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28 Predictions of outcomes and benefit of immune checkpoint inhibitor treatment in NSCLC require information on both tumor and host biology
  1. Joanna Roder1,
  2. Thomas Campbell1,
  3. Senait Asmellash1,
  4. Steven Rightmyer1,
  5. Patrick Norman1,
  6. Robert Georgantas1,
  7. Mark McCleland2,
  8. Wei Zou3,
  9. Minu Srivastava4,
  10. Lelia Net1,
  11. Laura Maguire1,
  12. Heinrich Roder1 and
  13. David Shames3
  1. 1Biodesix, Boulder, CO, USA
  2. 2Former employee of Genentech, South San Francisco, CA, USA
  3. 3Genentech, South San Francisco, CA, USA


Background Immunotherapy has become a key element in the arsenal of treatments for advanced non-small cell lung cancer (NSCLC). The anti-PD-L1 Response Test (ART), based on mass spectrometry of pretreatment serum, captures the effect of host biology on outcomes after atezolizumab (A) therapy. It stratified outcomes on A and was predictive of benefit of A over docetaxel (D) in a blinded, retrospective study of 2nd and 3rd line NSCLC patients in the POPLAR Ph2 clinical study.1 Our current work applies the test to the larger OAK NSCLC Ph3 clinical study2 to investigate the interplay between tumor PD-L1 expression and ART classifications in predicting outcomes and benefit from A therapy.

Methods Pretreatment serum samples from 823 of the 850 patients in the OAK study (NCT02008227) were analyzed with ART blinded to all clinical data. The ART assigns a result of Good or Poor corresponding to better or worse outcomes on A. Association of test classification with overall survival (OS) within and between treatment arms was investigated using Cox proportion hazards models overall and within PD-L1 subgroups defined by SP142 assay.3

Results Test classifications were generated for 786 (96%) samples; the remaining samples failed test QC, mainly due to hemolysis. A Good classification was assigned to 359 (46%) samples and a Poor classification to 427 (54%) samples. Overall, OS was better for the Good subgroup than the Poor subgroup within both arms, arm A (hazard ratio (HR)=0.52 (95% Confidence Interval (CI): 0.41–0.66)) and arm D (HR=0.54 (CI:0.43–0.68)). The test was not predictive of benefit of A over D, but was prognostic for both A and D. Patients classified as Good had better outcomes than those classified as Poor in both treatment arms for all PD-L1 subgroups investigated (figure 1). Benefit of A vs D was found in both test classification groups for PD-L1 positive patients (table 1).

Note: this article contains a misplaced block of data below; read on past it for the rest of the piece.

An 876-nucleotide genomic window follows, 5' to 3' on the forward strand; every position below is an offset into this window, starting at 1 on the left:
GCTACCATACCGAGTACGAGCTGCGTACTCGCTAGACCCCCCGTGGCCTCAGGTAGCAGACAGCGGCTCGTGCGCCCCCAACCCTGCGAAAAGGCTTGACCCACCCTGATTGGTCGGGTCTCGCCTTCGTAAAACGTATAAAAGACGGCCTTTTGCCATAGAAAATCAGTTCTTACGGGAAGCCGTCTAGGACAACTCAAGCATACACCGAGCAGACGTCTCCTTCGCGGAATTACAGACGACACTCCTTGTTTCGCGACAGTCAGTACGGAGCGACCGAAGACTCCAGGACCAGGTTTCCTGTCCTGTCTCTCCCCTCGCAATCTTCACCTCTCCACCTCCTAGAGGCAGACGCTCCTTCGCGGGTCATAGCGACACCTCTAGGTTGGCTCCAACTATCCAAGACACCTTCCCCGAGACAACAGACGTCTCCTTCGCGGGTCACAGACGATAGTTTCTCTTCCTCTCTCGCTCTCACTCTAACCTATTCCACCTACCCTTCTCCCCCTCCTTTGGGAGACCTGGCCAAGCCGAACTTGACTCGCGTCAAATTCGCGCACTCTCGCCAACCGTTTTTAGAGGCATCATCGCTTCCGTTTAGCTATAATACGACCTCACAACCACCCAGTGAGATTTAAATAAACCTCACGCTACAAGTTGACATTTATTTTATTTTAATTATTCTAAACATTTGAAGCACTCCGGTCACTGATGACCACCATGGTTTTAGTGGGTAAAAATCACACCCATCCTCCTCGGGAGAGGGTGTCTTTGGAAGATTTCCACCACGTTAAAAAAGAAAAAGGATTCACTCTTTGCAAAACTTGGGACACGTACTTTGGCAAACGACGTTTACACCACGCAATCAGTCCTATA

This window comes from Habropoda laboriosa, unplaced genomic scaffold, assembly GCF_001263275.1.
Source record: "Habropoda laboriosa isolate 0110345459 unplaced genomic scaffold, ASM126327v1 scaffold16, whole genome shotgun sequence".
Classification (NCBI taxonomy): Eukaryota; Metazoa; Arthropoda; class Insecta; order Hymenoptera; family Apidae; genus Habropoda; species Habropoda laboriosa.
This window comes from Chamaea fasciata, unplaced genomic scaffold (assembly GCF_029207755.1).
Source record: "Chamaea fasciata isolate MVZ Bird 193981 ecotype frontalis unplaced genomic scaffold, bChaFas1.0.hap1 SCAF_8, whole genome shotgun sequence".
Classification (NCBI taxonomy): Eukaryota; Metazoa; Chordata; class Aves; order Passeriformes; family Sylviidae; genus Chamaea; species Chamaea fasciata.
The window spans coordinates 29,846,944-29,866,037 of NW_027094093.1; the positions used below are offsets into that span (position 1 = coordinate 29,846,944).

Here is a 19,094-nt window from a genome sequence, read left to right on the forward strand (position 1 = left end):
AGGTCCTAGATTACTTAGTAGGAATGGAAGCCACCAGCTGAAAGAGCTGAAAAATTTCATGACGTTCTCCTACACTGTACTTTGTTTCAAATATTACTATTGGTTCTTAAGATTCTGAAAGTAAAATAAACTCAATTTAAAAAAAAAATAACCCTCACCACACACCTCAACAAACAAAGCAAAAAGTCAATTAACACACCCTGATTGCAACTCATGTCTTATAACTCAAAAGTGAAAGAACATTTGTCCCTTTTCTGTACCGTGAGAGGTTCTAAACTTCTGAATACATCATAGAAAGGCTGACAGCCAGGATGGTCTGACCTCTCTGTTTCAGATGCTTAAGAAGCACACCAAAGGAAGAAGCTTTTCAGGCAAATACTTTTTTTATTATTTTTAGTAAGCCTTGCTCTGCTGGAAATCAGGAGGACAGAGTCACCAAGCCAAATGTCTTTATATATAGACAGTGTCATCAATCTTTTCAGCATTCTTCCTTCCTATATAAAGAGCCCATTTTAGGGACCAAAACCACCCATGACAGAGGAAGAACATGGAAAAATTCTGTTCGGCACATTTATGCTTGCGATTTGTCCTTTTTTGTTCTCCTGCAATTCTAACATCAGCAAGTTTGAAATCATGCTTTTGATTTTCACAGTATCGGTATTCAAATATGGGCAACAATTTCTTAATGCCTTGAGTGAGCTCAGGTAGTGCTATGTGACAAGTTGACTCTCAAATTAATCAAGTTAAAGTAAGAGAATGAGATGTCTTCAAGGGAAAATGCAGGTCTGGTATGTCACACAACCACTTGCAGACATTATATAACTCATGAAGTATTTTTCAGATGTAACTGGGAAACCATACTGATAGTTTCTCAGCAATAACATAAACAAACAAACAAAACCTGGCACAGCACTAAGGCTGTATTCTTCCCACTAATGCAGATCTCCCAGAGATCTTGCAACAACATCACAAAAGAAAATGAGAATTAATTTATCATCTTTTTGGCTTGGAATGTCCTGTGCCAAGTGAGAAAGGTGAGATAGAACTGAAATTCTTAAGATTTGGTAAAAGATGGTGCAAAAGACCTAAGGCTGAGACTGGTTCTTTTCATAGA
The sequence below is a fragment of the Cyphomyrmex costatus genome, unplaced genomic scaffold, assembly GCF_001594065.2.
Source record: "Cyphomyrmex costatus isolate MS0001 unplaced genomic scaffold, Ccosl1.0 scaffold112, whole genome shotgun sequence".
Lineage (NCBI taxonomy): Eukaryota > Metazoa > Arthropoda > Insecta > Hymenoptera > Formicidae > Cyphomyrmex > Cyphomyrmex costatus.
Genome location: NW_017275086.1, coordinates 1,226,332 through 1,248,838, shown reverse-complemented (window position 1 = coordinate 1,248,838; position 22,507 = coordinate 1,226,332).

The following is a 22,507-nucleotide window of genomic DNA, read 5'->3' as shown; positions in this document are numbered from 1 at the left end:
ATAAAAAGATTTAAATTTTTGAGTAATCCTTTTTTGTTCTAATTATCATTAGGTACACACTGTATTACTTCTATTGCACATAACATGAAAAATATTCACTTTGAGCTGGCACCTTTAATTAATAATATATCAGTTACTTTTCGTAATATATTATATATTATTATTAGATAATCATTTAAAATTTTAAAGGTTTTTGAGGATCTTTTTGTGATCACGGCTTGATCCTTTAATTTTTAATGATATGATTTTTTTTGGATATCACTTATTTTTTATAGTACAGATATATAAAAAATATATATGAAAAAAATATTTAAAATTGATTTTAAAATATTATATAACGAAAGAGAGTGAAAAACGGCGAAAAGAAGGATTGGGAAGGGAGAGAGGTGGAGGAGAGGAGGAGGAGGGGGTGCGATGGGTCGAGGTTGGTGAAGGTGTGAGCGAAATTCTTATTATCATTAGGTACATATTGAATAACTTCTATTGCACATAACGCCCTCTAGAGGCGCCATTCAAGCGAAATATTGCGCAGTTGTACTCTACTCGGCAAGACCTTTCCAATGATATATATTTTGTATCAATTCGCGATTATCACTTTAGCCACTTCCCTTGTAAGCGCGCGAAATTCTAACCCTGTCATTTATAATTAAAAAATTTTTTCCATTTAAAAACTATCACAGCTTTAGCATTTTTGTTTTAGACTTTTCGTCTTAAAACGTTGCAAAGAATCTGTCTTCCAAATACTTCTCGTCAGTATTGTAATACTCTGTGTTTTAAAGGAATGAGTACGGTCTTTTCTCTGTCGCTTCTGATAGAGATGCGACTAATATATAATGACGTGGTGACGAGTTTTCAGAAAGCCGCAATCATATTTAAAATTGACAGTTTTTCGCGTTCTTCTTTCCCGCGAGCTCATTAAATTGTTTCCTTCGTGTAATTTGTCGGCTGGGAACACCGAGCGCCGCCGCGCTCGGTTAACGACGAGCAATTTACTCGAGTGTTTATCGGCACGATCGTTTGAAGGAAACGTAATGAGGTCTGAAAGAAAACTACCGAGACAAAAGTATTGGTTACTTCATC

Abstract 28 Figure 1

Kaplan-Meier plots of OS by test classification, Good and Poor, and treatment arm, A and D, within PD-L1 subgroups

Abstract 28 Table 1

Hazard ratios between A and D by test classification group and PD-L1 subgroup

Conclusions Information on both tumor and host are essential to predict outcomes of immunotherapy and chemotherapy in NSCLC patients.

Trial Registration ClinicalTrials.

gov NCT02008227


  1. Kowanetz M, Leng N, Roder J, et al. Evaluation of immune-related markers in the circulating proteomic and their association with atezolizumab efficacy in patients with 2L+ NSCLC. J Immunother Cancer 2018;6(Suppl1):114.

  2. Rittmeyer A, Barlesi F, Waterkamp D, et al. Atezolizumab versus docetaxel in patients with previously treated non-small-cell lung cancer (OAK): a phase 3, open-label, multicenter randomized controlled trial. Lancet 2017;389(10066):255–265.

  3. Herbst R, Giaccone G, de Marinis F, et al. Atezolizumab for first-line treatment of PD-L1-selected patients with NSCLC. N Engl J Med 2020;383:1328–1339.

Ethics Approval The OAK study (NCT02008227) was done in 194 academic medical centres and community oncology practices across 31 countries worldwide. The study was done in full accordance with the guidelines for Good Clinical Practice and the Declaration of Helsinki. All patients gave written informed consent.

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